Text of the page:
| Actress Rakhee at a rally against amendments to the Right to Information Act in Mumbai. (PTI file picture)
New Delhi, Sept. 6: Want to know why you didn’t get through a public examination and who failed you'
The Right to Information Act will allow you to find out all examination details, including the identities of those who evaluated you.
The central information commission — an autonomous watchdog monitoring implementation of the act — has told the country’s largest examination-conducting body that there is “no valid reason for withholding” such information after the exam process was over.
The Union Public Service Commission, which holds the largest number of examinations for government posts, has been ticked off for withholding examination-related information from an appellant.
Chief information commissioner Wajahat Habibullah, however, said evaluators’ safety would be considered before “sensitive” information is revealed.
The details to be disclosed, says the information commission, include the cut-off marks in various subjects for the different social categories, the relative weight given to the written exam and the oral interview, the number of candidates appearing in an exam, and the identities of those on the interview panel.
Till now, the information commission had only asked government bodies to provide transcripts of individual exam papers. “This is one of the most important cases we have dealt with, because this will set a trend which we hope will lead to greater transparency in the conduct of all public exams,” a member of the commission said.
The order, passed by information commissioner M.M. Ansari, is particularly important because, for the first time, the candidate has been given the opportunity to verify the qualifications of those who evaluated him, other commission members said.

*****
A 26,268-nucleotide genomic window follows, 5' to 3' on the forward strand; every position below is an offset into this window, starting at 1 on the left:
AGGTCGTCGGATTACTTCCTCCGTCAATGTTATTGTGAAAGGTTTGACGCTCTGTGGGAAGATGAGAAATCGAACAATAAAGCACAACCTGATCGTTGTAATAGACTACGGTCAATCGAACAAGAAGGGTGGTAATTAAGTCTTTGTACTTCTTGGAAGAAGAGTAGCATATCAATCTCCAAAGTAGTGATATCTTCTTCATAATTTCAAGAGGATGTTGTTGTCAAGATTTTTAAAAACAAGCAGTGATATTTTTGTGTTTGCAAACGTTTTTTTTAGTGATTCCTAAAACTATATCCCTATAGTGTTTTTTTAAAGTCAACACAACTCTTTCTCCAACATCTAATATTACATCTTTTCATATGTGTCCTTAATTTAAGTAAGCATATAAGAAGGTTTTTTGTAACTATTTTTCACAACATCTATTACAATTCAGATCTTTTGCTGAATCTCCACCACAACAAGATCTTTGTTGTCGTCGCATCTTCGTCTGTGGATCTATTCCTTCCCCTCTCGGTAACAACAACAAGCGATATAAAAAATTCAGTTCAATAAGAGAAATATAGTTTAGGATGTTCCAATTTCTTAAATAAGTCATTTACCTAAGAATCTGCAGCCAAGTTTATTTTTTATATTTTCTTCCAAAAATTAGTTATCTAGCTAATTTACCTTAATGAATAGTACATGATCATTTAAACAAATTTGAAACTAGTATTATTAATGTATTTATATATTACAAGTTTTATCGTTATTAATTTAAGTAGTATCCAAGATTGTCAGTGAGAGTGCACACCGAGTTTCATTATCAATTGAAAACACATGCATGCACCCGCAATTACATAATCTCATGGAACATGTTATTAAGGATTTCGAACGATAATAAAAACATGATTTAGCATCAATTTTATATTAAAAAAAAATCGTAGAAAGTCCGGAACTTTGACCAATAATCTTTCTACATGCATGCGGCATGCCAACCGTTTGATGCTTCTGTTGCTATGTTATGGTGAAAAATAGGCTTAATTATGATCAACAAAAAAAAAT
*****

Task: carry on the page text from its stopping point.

Rajnish Singh Chaudhary, an other backward classes candidate for the post of assistant provident fund commissioner in the labour ministry, sat for the exam and gave the interview in early 2003. He was not selected, and used the information act to obtain the details of the examination process.
Rajnish has alleged that the “constitution of the selection board was not proper”.
Many in the teaching community are worried about the identities of evaluators being revealed.
“There are students who could threaten those evaluating their papers if they do not get through the exams. Scared of the possibility of threats, some teachers may be partial to such goons,” said Suchitra Subramanium, who has evaluated UPSC papers in the past.
Habibullah, when told of these concerns, said teachers had no reason to worry. “If there are concerns of this kind in a case, they will definitely be considered before allowing the identities of evaluators to be disclosed,” he said.
A UPSC spokesperson, however, said the body was concerned because providing such “sensitive” information could impede the exam process.